Attorney General Complaint alleges mortgage customers of Major Savings Inc. had thousands of dollars charged to their credit cards without their consent or authorization

Updated 4 years ago From a News Release by WV Attorney General Patrick Morrisey
CHARLESTON — Attorney General Patrick Morrisey today announced he filed a lawsuit in Ohio County Circuit Court against an Ohio County businessman and his Wheeling-based businesses alleging they violated the Consumer Credit and Protection Act; the Mortgage Lender, Broker and Servicer Act; and the Safe Mortgage Licensure Act.

The lawsuit alleges Mark Busack and his business, Major Savings Inc., misrepresented fees charged on consumers’ credit cards for loan services, used deceptive advertising practices when trying to entice homeowners into refinancing their mortgages, unlawfully collected fees in advance of loans closing, ran their credit cards through That’s Italian Specialty Foods, and other violations of state law.
According to the complaint, Major Savings operated under several business names, including That’s Italian, A Plus Family Home Mortgage, Bethany Pike Carwash, and Hole In One Wings And Brew.
The complaint alleges Busack and Major Savings would offer to refinance consumers’ mortgage at a lower interest rate. If customers agreed, the defendants would obtain various financial and personal information from the consumers so the loan applications could be submitted to prospective lenders. As part of the information, the complaint alleges the defendants would request credit card information from the consumers to cover expenses that had to be paid up front, before the loan closed.
“Busack charged thousands of dollars to consumers’ credit cards without their consent or authorization,” Attorney General Morrisey said. “By way of example only, the defendants charged a borrower’s Discover card 12 times between June and July 2013 for a total of $16,327.50. Defendants also charged the same borrower’s Chase Visa card 20 times between June 24, 2013, and July 8, 2013, for a total of $17,876.50.”
Typical upfront costs include a real estate appraisal, which usually costs between $300 and $450; a credit report, which usually costs between $30 and $45; and a pest inspection report that costs between $40 and $100.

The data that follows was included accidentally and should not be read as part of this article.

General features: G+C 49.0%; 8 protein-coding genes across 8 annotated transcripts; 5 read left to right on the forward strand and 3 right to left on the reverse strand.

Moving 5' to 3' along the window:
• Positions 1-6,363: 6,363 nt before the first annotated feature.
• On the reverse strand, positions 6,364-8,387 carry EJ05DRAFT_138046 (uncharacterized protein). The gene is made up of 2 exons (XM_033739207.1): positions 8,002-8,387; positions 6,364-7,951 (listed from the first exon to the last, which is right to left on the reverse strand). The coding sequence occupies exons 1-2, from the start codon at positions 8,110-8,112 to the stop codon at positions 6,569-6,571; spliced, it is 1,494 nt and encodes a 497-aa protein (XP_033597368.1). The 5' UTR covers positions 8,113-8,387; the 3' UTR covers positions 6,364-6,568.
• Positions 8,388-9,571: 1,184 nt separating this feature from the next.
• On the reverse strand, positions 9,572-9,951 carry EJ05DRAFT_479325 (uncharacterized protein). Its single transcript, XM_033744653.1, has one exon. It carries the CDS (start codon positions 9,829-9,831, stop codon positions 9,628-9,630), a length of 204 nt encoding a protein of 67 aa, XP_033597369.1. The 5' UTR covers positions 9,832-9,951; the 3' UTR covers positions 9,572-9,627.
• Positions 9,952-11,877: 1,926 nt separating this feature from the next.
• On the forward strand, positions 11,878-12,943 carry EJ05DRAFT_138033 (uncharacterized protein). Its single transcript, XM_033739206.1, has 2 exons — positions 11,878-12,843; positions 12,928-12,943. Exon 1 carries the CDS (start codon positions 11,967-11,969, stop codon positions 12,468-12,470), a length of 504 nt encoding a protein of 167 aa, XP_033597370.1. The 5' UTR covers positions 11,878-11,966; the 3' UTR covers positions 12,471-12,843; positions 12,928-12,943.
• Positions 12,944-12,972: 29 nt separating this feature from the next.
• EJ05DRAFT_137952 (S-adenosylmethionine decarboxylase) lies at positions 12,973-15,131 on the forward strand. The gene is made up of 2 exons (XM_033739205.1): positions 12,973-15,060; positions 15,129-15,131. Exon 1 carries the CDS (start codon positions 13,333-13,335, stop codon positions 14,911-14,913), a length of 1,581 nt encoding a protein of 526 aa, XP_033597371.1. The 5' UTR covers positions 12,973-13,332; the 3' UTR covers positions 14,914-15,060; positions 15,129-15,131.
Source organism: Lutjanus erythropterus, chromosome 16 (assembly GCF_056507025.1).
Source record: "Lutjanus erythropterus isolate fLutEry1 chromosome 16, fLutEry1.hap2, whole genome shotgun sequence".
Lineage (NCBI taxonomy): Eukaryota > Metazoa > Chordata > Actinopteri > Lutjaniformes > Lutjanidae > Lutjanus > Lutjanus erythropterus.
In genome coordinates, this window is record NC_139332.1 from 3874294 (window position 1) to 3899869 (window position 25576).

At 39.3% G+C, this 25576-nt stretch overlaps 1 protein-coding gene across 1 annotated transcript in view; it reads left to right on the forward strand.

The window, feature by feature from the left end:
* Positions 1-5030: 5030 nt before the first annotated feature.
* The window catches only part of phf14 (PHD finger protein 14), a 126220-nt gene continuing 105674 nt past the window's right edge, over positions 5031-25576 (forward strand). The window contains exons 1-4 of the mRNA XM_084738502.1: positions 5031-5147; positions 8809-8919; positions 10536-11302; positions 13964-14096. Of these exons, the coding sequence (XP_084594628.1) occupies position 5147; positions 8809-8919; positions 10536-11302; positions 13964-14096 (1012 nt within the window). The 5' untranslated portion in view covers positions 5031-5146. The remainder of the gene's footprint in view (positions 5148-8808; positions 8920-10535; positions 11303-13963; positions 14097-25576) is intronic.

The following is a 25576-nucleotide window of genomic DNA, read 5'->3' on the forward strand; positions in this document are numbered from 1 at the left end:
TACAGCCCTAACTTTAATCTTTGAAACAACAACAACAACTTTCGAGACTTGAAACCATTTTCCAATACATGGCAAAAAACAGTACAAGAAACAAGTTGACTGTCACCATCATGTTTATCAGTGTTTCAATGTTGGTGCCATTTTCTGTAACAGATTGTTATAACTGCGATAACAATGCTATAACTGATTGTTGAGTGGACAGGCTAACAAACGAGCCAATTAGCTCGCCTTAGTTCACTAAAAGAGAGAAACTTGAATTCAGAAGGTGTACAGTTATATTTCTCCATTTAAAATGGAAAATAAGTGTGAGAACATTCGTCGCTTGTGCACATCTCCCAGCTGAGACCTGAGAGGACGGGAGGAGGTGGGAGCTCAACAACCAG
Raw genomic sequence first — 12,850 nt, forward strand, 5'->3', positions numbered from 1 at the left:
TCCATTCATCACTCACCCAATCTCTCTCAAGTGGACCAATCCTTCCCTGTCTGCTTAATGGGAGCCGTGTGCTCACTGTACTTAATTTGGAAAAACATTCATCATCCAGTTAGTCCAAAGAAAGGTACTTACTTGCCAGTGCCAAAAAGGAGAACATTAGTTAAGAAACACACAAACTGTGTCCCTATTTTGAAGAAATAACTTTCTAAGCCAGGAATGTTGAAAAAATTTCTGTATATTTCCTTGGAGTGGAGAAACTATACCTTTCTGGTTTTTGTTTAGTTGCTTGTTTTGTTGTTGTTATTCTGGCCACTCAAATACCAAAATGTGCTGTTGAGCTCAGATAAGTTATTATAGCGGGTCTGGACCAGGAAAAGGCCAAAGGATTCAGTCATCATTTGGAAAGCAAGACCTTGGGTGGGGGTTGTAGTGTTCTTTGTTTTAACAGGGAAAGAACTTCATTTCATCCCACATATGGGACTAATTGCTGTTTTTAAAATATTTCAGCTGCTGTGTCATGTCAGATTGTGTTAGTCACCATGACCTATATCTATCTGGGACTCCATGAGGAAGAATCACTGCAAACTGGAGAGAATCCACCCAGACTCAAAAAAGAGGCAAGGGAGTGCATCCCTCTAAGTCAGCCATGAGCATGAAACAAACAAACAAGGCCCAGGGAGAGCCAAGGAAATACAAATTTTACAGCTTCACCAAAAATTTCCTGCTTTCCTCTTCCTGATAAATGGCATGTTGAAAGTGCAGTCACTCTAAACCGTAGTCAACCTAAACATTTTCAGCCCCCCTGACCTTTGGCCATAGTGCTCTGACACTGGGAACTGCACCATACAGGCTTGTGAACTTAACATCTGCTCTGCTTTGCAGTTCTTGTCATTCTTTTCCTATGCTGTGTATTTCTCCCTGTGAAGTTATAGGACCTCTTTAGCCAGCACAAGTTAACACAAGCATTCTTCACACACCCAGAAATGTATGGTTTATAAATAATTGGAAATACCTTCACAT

The complaint alleges Busack sometimes told customers that he had to charge fees to their credit card multiple times because was trying to get the loan approved by several different lenders. It also alleges Busack failed to tell prospective buyers that state law prohibited him from charging any upfront fees except those for credit reports, title reports, appraisals, and inspections done by unaffiliated third parties.
The complaint states Busack would make excuses when confronted by customers complaining about the unauthorized charges. Sometimes he claimed it was a mistake. Other times, he claimed it was the industry standard and that their charges would be refunded back when the loan closed.
The complaint also alleges Busack misled customers by running their credit cards through the business account of That’s Italian Specialty Foods. As a result, customers saw charges from the restaurant on their statement and were confused as to why the charges had been placed on their credit cards.
“Defendants obtained significant amounts of money from West Virginia consumers by misrepresenting the charges they made to the consumers’ credit cards in violation of state law,” Morrisey said. “Additionally, defendants failed to truthfully account for their consumer customers’ money which they obtained unlawfully from their credit cards in violation of state law.”
The Attorney General’s Office filed the complaint in conjunction with the West Virginia Division of Financial Institutions. The complaint is the result of a more than 16-month investigation with federal, state, and local authorities after the Office and Division received numerous complaints from consumers.
The complaint was filed in Ohio County Circuit Court under case number 14-C-343. To read a copy of the complaint, go to
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